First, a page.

Vittorio De Sica

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Gordon Gow

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Although De Sica's Altona is a muddled piece of film-making, lunging erratically from melodrama to neo-realism, it retains the dramatic onslaught of Sartre's play. Essentially, of course, it is a thing of theatre, too organised and extravagant at any rate to belong in De Sica's kind of cinema. But the problems that form its core are vital and thought-worthy, and the acting … is outstanding. (p. 21)

[The] direction is all over the place. De Sica is strong whenever he has an opportunity to expand into real exteriors: at the industrialist's shipyard there is some fine visual stuff high up amid the scaffolding, and there is a good bit when the recluse finally ventures out into the world and beholds the shocking sight of a Hamburg shop-window full of good food. But inside the house, where much of the time is spent, things are awkward. The discovery of the secret in the attic calls for a suspense prelude which De Sica soft-pedals lamentably, and there are far too many routine visuals everywhere but in the attic. There the walls provide their own nervy atmosphere, because they are covered with haunting sketches of nazi victims, and De Sica sets his actors off-centre against these walls with a melodramatic flourish that suits the occasion. A similar flourish was needed throughout the entire film, but it is attained only fitfully….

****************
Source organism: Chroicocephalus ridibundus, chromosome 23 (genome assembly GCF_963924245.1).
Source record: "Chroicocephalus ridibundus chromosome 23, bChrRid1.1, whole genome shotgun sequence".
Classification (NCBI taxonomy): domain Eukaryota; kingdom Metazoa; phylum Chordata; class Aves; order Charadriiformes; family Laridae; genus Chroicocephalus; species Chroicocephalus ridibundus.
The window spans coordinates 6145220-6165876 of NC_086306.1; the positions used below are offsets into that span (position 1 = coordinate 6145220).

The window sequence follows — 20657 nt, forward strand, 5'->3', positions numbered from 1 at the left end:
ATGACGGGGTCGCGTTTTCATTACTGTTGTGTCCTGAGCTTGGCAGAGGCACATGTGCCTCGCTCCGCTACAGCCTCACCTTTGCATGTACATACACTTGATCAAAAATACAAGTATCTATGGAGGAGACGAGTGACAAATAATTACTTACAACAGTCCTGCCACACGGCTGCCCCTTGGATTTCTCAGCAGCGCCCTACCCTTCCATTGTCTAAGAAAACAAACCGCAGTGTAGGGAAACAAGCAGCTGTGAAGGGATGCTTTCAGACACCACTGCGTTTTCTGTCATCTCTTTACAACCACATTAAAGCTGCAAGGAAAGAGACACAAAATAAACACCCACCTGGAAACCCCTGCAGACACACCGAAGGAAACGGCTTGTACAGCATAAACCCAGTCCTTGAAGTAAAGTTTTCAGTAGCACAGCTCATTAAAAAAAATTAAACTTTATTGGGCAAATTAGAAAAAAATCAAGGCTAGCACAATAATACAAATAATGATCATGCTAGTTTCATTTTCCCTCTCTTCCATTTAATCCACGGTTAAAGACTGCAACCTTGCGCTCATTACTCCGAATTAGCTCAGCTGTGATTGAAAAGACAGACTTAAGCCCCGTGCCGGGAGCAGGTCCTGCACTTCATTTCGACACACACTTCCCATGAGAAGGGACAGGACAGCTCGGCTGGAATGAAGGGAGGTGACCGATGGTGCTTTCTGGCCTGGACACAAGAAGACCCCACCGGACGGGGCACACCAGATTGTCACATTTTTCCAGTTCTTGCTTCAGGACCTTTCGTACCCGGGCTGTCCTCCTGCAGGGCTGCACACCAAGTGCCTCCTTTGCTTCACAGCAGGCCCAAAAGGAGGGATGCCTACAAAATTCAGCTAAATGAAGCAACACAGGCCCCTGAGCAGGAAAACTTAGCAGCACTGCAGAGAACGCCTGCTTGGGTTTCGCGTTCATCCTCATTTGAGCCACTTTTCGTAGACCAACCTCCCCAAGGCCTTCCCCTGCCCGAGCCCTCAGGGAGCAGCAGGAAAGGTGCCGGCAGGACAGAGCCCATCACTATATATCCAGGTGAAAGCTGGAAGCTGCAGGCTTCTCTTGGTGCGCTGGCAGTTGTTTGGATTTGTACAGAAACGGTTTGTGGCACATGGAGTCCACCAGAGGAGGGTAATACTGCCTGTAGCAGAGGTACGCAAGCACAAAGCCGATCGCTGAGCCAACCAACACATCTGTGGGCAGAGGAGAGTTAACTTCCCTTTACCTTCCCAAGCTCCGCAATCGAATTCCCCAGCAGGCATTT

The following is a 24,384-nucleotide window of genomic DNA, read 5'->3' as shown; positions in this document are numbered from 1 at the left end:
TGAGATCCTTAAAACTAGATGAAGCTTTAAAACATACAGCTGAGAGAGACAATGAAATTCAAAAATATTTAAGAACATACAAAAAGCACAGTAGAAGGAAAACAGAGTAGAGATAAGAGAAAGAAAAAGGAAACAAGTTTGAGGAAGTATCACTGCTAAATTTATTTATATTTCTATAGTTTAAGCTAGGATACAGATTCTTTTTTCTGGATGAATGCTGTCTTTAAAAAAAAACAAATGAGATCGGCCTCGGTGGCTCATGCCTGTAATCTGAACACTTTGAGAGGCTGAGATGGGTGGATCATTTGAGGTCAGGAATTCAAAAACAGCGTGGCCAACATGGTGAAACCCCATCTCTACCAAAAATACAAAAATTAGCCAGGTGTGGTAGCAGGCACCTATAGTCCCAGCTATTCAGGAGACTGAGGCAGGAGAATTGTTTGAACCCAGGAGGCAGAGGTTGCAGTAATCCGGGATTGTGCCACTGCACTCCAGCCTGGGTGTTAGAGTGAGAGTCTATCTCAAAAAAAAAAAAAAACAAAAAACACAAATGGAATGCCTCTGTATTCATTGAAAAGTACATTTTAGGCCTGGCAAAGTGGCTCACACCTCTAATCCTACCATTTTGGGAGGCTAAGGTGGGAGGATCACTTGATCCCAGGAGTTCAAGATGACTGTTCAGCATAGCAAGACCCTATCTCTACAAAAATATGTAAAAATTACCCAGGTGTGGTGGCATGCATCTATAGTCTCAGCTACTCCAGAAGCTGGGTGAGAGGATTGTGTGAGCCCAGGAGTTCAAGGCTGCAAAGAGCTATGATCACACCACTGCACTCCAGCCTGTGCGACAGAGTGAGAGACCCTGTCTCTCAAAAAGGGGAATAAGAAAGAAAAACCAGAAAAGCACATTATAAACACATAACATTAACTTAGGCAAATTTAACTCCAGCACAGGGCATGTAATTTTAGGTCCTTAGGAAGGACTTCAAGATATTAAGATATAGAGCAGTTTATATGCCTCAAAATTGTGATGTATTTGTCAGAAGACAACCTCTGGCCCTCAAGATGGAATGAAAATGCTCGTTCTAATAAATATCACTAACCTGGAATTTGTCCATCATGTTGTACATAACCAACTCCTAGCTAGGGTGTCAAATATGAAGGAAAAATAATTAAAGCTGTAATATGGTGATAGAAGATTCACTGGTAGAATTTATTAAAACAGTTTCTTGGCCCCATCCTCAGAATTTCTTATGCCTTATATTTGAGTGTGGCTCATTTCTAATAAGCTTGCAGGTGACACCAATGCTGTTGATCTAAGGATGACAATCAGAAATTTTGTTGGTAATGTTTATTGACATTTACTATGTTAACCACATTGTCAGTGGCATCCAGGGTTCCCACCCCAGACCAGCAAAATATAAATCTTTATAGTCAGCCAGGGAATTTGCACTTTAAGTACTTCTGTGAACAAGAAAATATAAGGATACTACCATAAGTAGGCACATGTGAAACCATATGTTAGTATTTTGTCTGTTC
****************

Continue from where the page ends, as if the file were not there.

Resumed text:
It is an instinct for restraint that sets the film so often against the grain of theatre inherent in the writing. A smoother, franker approach would have been better, an acknowledgement that events have been deliberately contrived to force an argument which digs deep into the intricacies of life. (p. 22)

Gordon Gow, "Reviews of New Films: 'The Condemned of Altona'" (© copyright Gordon Gow 1963; reprinted with permission), in Films and Filming, Vol. 9, No. 12, September, 1963, pp. 21-2.

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